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Public representatives must avoid any suspicion of conflict of interest

Transparency International Ireland (TI Ireland) has called on all local government representatives to decline the offer of any corporate gift or hospitality at this year’s Ryder Cup which may lead to a real or perceived conflict of interest.

The personal integrity of the recipients of corporate gifts is not in question. Nonetheless public perceptions, rightly or wrongly, that gifts and hospitality may influence official decisions on planning or on any other issue in the future, should be taken very seriously. This is particularly the case where gifts or hospitality are offered by private sector interests with a direct or potential stake in future decisions taken by local government.

For three years running, political parties have been viewed as the most corrupt sector by the Irish public according to TI’s Global Corruption Barometer. Public perceptions matter in a democracy. Public representatives (both local and national) should therefore be mindful of how their actions impact not just on their own personal reputations, but on the integrity of their office and the legitimacy and credibility of government in Ireland.

Public tribunals into corruption, gifts and payments to politicians have cost the State some €100 million since 1997. Moreover, they have done the State service by leading to greater public awareness of the risks of corruption in the planning process and the need for politicians to meet higher standards in office.

These standards are enshrined in legislation and in codes of conduct. Local government representatives should observe the spirit and letter of these codes, particularly as they relate to the receipt of gifts and hospitality.*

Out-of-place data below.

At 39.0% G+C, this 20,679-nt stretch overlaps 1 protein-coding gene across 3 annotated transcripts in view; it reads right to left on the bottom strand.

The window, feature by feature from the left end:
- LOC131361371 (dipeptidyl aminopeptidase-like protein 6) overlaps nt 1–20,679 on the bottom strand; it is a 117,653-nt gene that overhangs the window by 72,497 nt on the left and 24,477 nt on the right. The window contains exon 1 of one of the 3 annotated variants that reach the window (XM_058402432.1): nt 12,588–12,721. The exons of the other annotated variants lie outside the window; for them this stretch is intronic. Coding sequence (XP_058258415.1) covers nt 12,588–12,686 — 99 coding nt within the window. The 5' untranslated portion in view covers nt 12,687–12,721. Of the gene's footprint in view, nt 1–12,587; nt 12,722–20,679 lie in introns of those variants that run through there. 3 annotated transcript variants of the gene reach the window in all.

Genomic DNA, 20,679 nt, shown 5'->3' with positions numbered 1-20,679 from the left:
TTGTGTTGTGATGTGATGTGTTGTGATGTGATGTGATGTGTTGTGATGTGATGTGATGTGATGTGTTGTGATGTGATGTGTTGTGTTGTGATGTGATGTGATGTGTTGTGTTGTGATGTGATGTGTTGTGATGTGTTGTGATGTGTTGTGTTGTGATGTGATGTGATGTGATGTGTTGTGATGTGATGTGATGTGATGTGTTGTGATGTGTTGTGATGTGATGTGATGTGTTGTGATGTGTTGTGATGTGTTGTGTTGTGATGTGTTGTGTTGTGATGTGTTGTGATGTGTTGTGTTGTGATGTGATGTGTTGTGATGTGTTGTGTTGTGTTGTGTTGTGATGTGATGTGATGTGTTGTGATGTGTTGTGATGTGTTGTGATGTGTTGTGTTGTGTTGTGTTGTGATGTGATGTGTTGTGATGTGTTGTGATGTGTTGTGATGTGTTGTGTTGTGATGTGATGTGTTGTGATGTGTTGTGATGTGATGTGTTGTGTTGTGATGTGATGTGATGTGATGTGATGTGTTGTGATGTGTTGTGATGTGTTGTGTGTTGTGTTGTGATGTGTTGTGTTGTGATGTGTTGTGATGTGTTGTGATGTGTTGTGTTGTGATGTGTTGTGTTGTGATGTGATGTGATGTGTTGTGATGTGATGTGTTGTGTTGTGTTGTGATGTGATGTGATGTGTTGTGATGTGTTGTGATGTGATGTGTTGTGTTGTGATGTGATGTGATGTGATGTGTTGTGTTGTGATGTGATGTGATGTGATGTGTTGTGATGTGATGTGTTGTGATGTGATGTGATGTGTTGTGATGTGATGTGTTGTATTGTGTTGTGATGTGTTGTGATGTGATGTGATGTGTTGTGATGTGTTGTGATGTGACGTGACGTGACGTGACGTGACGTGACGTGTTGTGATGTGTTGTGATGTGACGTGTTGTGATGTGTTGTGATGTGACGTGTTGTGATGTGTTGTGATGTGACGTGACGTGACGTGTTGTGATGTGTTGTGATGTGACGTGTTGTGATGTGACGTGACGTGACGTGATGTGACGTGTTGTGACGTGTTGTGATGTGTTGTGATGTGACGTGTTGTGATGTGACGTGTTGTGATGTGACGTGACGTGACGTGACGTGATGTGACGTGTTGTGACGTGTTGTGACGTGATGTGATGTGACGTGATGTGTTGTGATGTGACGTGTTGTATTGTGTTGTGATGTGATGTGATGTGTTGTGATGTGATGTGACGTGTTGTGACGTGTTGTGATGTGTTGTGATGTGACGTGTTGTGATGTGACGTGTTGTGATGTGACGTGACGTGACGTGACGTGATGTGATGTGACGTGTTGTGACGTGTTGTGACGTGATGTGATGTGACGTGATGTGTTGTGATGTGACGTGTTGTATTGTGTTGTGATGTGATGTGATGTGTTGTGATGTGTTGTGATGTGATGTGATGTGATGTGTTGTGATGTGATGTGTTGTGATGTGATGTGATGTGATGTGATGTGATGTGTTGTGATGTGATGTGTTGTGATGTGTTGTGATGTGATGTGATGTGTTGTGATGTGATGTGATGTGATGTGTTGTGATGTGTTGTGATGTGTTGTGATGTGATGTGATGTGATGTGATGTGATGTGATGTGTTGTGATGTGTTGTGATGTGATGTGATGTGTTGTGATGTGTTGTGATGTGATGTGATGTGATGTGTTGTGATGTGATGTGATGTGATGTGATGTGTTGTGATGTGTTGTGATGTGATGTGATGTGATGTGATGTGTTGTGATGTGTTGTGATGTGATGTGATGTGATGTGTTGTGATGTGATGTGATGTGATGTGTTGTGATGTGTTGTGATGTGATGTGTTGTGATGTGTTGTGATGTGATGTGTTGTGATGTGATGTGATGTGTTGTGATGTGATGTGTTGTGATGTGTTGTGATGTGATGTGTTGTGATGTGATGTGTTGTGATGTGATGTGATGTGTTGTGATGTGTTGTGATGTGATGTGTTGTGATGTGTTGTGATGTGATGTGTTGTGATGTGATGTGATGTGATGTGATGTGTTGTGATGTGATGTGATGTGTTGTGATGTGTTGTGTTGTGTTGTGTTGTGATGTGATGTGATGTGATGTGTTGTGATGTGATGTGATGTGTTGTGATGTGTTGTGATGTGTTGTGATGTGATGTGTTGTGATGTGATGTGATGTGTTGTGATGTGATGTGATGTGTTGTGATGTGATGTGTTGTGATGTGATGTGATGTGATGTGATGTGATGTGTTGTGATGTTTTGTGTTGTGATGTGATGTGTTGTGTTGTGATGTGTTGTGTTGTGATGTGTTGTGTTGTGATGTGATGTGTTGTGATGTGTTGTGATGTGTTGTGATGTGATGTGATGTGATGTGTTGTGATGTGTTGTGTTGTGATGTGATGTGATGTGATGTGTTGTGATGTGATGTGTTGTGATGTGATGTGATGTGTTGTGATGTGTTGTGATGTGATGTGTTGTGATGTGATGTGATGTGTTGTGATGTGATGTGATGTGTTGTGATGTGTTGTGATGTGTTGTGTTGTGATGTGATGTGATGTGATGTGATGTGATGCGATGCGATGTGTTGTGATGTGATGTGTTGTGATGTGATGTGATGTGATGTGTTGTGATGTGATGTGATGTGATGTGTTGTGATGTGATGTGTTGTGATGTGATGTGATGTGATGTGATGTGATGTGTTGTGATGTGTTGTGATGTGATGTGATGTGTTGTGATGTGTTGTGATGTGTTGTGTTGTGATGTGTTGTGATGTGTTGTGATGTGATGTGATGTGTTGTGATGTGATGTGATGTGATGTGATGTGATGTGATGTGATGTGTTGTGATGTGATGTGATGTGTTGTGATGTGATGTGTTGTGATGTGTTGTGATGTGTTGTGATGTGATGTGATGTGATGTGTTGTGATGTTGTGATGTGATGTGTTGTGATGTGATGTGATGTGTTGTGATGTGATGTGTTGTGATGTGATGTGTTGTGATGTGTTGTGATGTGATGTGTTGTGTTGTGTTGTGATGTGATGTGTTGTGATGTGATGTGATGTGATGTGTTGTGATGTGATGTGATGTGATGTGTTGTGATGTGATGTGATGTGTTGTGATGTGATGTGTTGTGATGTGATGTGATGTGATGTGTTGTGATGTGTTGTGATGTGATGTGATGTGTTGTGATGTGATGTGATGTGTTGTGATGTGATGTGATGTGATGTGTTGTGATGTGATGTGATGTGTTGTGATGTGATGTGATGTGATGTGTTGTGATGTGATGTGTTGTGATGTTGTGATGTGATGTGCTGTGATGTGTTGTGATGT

The tribunals have also had a direct impact on international perceptions on levels of corruption in Ireland. In 1995 Ireland was ranked the 11 th least corrupt country in the world; by 2002 it had dropped to 23 rd place according to TI’s annual Corruption Perceptions Index (CPI). It is no coincidence that Ireland’s ranking dropped so dramatically on foot of the tribunals’ findings into planning corruption over this period.

The CPI is recognised as having a bearing on international investor confidence and expert assessments on political risk and competitiveness in individual countries.  When this risk is combined with the threat posed to public confidence in democracy at home, the need for public representatives to avoid the perception of conflict of interest is clearly paramount.


*Paragraph 5.3 of the Code of Conduct for Councillors 2004 states that offers of gifts should be declined other than “‘official gifts or tokens exchanged or given as part of protocol (where for instance a councillor receives a visiting dignitary, or is a speaker at a conference etc.,)” or “infrequent items such as diaries, calendars, pens or other infrequent tokens of modest intrinsic value.”

* Paragraph 6.1 states that “every care must be taken by councillors to ensure that any acceptance of hospitality does not influence them, and could not reasonably be seen to influence them, in discharging their official functions.”

TI Ireland’s first National Integrity System study on legal and institutional safeguards against corruption and abuse of power in Ireland will be published this November.